Some of it is just silly and can be easily addressed but it’s a matter of doing away with a paradigm that exists that tells us that living naturally means doing the same thing with different resources. Systems for example- be they electrical or water- can cost a great deal. But the need for an expensive septic system is something that can be done away with as simply as recycling greywater and using a compost toilet (see Jenkin’s “Humanure Handbook”). Likewise, save your money on expensive stains and paints and use natural plasters and lime finishes. “Rocket Mass Heaters” (see Ianto Evans and Leslie Jackson) are a beautiful and remarkably efficient way to heat your home, doing away with the inefficient and expensive forced air systems that we’re all so used to. There are so many more examples, many of which you’ll find in our finished home. The point is- if the system or product is too expensive, ask yourself whether it’s necessary and if so whether there isn’t another way to do it. And look to your resources for inspiration rather than trying to attain materials for a predetermined idea. It’s a simple shift that can save a lot of money.

Skill is another hurdle many natural builders find themselves having to overcome. There’s a great deal of skill required to build a traditional house, and a great deal of skill involved in building some non-traditional houses. A lot of people don’t have the time or resources to devote to interning for six months or more in order to learn how to build a home for themselves- and they shouldn’t have to. A single mother myself for many years, I have been particularly put off by some of the current trends out there that require you to put your life on hold and live in a tent while helping someone else to build just in order to acquire the skills (never mind the materials and labour force you’ll require later) to build your own home. It’s simply not feasible for a large majority.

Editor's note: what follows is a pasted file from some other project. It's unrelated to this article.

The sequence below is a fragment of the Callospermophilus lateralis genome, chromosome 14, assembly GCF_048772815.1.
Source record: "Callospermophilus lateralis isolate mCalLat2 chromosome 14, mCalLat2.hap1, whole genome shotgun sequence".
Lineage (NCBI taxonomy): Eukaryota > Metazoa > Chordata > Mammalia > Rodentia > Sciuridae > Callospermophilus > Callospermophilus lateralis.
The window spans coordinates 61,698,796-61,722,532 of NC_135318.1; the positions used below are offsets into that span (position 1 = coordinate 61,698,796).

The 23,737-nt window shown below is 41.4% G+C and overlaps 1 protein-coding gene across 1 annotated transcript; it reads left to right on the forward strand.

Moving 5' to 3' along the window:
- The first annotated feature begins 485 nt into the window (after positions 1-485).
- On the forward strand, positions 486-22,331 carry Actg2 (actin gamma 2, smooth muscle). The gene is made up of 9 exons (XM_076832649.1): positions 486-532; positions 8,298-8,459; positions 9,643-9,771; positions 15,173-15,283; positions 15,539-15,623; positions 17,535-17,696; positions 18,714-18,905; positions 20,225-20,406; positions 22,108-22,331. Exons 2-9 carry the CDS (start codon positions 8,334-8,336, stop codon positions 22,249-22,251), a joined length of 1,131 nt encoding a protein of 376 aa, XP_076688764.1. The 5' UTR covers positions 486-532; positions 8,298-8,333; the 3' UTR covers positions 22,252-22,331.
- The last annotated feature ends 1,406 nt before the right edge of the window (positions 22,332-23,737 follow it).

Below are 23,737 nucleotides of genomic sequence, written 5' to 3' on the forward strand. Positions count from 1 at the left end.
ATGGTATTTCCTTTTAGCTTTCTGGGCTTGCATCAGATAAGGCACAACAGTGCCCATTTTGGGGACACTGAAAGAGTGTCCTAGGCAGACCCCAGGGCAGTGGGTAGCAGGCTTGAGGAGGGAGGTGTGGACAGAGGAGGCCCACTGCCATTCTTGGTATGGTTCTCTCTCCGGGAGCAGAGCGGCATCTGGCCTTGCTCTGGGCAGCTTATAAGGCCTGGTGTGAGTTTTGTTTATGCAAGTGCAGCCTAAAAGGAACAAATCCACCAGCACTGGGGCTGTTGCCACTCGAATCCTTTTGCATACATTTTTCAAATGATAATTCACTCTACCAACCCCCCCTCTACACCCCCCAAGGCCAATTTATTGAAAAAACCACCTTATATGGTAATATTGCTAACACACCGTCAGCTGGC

There are, however, some very simple building techniques that require more practice than skill. Cob for instance. Cob is a remarkably easy, if somewhat time consuming, material to build with. Anyone can do it. You don’t need extensive training or tremendous upper body strength or a workforce of twenty of your closest friends to put up a cob house. Likewise with earthbag building. In fact- with earthbag building (should you construct a dome, incidentally the strongest structure you can build) you don’t even need the basic skills (or materials) required to build a roof- because there is no traditional roof– simply more bags.

Another of the issues we’ve come across is the need for a large labour force. Again, this makes natural building inaccessible to many. Sure, it’d be great if communities returned to a more communal way of life, helping each other as the need presented, but we simply don’t live in that kind of world at present. I’ve seen many websites and forums looking desperately for ‘helpers’ to finish up some work or other only to come up short and put their plans on hold yet again. A big part of our research was devoted to determining what building methods required the least amount of time and labour. Again, we came back to cob and earthbag building.

Finally, an issue dear to my own heart, is the matter of aesthetic value. It seems there are two camps- those who spend a fortune on “green building” and end up with a rather traditional looking, attractive home and those who go to the other green-extreme and live in a shack, or an “adorable hobbit house”, or (as a friend so kindly pointed out) a home that looks “just like what they had in Planet of the Apes”. Call me superficial but aesthetics are important to me. I like my environment to comfort, inspire, and receive me- not just provide me with shelter- but I don’t feel I should have to spend a small fortune to achieve such luxury.

Cob is extremely versatile. I’ve seen some quite incredible buildings, much nicer than traditional homes, made of cob. Earthbags are also versatile, to some extent, though many dome homes end up looking rather strange and a little too Star Trek-y for my taste. As we intend to build with earthbags though, I’ve been actively researching older buildings in search of attractive shapes that can be achieved through this building method. (Adobe bricks also lend to beautiful shapes, though are suited for warmer climates than ours.) I’m determined that we do not need to compromise aesthetic value and if we do really intend to appeal to the masses the end result needs to be attractive.

If we can overcome the issues of cost, skill, labour required, and visual appeal I believe we can speak to a broader range of people and help people of all backgrounds and means build naturally. And isn’t that what it’s all about? Helping not just ourselves but one another while preserving our natural resources and respecting the planet.

You can see some of our projects at http://www.facebook.com/pages/New-Brigden-Alberta/Canadian-Dirtbags/128912733998?ref=mf